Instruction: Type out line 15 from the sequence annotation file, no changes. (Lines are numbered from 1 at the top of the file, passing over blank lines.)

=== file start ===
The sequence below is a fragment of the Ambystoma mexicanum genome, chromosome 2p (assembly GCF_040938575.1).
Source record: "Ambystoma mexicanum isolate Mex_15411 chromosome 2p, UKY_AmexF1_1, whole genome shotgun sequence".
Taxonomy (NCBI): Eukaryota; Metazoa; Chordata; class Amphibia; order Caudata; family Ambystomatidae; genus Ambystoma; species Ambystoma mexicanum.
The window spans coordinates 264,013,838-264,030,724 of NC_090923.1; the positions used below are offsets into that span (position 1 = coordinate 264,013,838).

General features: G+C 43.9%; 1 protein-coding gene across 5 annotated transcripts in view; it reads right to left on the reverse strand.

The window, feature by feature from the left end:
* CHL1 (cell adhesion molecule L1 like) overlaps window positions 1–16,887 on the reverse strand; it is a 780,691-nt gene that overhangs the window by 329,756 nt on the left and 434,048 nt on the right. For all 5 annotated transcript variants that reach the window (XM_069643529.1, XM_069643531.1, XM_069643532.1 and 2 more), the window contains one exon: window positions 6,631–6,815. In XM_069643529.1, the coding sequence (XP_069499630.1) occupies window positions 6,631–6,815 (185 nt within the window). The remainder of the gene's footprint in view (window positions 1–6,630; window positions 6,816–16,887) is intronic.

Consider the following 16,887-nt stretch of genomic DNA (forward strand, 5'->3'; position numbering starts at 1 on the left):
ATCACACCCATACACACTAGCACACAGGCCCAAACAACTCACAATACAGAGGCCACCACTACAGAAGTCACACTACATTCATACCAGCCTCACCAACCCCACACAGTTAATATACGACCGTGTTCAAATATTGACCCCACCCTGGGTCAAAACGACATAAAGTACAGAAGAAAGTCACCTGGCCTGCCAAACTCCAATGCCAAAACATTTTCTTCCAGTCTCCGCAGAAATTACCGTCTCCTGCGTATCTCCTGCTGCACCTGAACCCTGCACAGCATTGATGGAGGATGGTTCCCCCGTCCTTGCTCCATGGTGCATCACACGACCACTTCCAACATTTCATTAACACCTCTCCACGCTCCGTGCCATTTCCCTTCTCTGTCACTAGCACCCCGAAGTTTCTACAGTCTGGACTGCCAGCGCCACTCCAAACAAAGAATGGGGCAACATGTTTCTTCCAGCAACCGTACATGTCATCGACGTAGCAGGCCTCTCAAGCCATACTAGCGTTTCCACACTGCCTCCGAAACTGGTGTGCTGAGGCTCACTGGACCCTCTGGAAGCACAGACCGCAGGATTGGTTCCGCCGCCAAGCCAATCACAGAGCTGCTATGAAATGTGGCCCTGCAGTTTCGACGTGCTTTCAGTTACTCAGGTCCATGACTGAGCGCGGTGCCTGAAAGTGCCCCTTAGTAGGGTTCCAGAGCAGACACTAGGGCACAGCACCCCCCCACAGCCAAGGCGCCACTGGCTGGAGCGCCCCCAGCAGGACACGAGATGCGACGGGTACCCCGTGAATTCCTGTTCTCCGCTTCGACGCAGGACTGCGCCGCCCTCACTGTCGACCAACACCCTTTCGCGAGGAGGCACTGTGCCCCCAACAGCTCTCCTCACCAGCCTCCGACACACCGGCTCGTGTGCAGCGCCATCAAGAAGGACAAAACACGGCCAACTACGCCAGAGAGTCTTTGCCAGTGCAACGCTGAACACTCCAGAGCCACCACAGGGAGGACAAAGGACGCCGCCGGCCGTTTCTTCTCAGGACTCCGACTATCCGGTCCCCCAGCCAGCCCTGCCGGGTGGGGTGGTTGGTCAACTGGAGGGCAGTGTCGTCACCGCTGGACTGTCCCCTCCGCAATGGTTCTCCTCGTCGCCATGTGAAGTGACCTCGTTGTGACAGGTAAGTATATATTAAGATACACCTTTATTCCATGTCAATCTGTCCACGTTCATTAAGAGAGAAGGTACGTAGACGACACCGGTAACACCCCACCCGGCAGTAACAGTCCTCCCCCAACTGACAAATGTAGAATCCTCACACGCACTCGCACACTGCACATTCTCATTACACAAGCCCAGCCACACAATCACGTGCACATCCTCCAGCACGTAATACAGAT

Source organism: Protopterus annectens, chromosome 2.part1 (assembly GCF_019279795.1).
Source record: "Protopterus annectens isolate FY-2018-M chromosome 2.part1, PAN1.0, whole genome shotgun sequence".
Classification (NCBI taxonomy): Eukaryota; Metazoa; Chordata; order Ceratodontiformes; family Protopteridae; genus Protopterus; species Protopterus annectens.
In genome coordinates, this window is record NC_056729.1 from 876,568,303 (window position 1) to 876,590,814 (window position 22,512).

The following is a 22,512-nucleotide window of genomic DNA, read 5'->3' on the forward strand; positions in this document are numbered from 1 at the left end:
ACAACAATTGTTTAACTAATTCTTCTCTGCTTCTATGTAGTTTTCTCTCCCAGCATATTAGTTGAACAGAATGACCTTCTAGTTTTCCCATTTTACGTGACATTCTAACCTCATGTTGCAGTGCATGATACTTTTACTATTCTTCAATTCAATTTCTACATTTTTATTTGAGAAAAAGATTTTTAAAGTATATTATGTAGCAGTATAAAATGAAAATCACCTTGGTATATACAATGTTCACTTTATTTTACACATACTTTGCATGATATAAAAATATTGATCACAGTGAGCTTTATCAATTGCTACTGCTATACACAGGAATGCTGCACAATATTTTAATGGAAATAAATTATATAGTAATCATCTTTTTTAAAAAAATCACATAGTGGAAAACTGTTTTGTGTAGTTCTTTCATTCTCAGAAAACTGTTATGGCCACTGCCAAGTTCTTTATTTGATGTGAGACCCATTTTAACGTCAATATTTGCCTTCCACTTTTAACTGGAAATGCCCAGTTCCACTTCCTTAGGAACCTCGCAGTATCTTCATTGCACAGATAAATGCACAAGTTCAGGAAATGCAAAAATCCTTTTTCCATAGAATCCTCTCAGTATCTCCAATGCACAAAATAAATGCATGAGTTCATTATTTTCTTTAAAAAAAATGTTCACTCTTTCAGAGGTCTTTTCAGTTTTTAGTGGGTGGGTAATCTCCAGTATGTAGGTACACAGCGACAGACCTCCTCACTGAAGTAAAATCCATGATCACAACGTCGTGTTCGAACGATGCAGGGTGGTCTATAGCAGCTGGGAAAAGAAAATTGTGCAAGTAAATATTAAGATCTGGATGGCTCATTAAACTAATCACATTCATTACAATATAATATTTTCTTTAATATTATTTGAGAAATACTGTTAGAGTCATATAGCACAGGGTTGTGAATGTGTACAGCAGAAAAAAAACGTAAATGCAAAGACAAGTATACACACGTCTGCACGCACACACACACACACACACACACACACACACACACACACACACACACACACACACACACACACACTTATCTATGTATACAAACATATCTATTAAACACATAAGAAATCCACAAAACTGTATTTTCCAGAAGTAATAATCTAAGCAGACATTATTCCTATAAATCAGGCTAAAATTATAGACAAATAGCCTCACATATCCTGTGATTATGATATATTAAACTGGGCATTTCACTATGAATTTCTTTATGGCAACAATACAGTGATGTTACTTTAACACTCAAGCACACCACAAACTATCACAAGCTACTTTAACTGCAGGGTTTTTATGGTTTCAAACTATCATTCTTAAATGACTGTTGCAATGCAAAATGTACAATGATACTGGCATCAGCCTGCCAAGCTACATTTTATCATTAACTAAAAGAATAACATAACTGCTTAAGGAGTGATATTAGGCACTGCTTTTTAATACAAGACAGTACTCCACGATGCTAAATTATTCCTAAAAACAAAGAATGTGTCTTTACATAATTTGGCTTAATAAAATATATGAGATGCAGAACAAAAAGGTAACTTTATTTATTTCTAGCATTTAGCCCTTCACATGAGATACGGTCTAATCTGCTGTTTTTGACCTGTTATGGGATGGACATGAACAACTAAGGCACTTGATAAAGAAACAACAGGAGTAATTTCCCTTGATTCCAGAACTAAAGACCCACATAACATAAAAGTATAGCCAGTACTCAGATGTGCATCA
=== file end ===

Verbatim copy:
ACAACAATTGTTTAACTAATTCTTCTCTGCTTCTATGTAGTTTTCTCTCCCAGCATATTAGTTGAACAGAATGACCTTCTAGTTTTCCCATTTTACGTGACATTCTAACCTCATGTTGCAGTGCATGATACTTTTACTATTCTTCAATTCAATTTCTACATTTTTATTTGAGAAAAAGATTTTTAAAGTATATTATGTAGCAGTATAAAATGAAAATCACCTTGGTATATACAATGTTCACTTTATTTTACACATACTTTGCATGATATAAAAATATTGATCACAGTGAGCTTTATCAATTGCTACTGCTATACACAGGAATGCTGCACAATATTTTAATGGAAATAAATTATATAGTAATCATCTTTTTTAAAAAAATCACATAGTGGAAAACTGTTTTGTGTAGTTCTTTCATTCTCAGAAAACTGTTATGGCCACTGCCAAGTTCTTTATTTGATGTGAGACCCATTTTAACGTCAATATTTGCCTTCCACTTTTAACTGGAAATGCCCAGTTCCACTTCCTTAGGAACCTCGCAGTATCTTCATTGCACAGATAAATGCACAAGTTCAGGAAATGCAAAAATCCTTTTTCCATAGAATCCTCTCAGTATCTCCAATGCACAAAATAAATGCATGAGTTCATTATTTTCTTTAAAAAAAATGTTCACTCTTTCAGAGGTCTTTTCAGTTTTTAGTGGGTGGGTAATCTCCAGTATGTAGGTACACAGCGACAGACCTCCTCACTGAAGTAAAATCCATGATCACAACGTCGTGTTCGAACGATGCAGGGTGGTCTATAGCAGCTGGGAAAAGAAAATTGTGCAAGTAAATATTAAGATCTGGATGGCTCATTAAACTAATCACATTCATTACAATATAATATTTTCTTTAATATTATTTGAGAAATACTGTTAGAGTCATATAGCACAGGGTTGTGAATGTGTACAGCAGAAAAAAAACGTAAATGCAAAGACAAGTATACACACGTCTGCACGCACACACACACACACACACACACACACACACACACACACACACACACACACACACACACACACACTTATCTATGTATACAAACATATCTATTAAACACATAAGAAATCCACAAAACTGTATTTTCCAGAAGTAATAATCTAAGCAGACATTATTCCTATAAATCAGGCTAAAATTATAGACAAATAGCCTCACATATCCTGTGATTATGATATATTAAACTGGGCATTTCACTATGAATTTCTTTATGGCAACAATACAGTGATGTTACTTTAACACTCAAGCACACCACAAACTATCACAAGCTACTTTAACTGCAGGGTTTTTATGGTTTCAAACTATCATTCTTAAATGACTGTTGCAATGCAAAATGTACAATGATACTGGCATCAGCCTGCCAAGCTACATTTTATCATTAACTAAAAGAATAACATAACTGCTTAAGGAGTGATATTAGGCACTGCTTTTTAATACAAGACAGTACTCCACGATGCTAAATTATTCCTAAAAACAAAGAATGTGTCTTTACATAATTTGGCTTAATAAAATATATGAGATGCAGAACAAAAAGGTAACTTTATTTATTTCTAGCATTTAGCCCTTCACATGAGATACGGTCTAATCTGCTGTTTTTGACCTGTTATGGGATGGACATGAACAACTAAGGCACTTGATAAAGAAACAACAGGAGTAATTTCCCTTGATTCCAGAACTAAAGACCCACATAACATAAAAGTATAGCCAGTACTCAGATGTGCATCA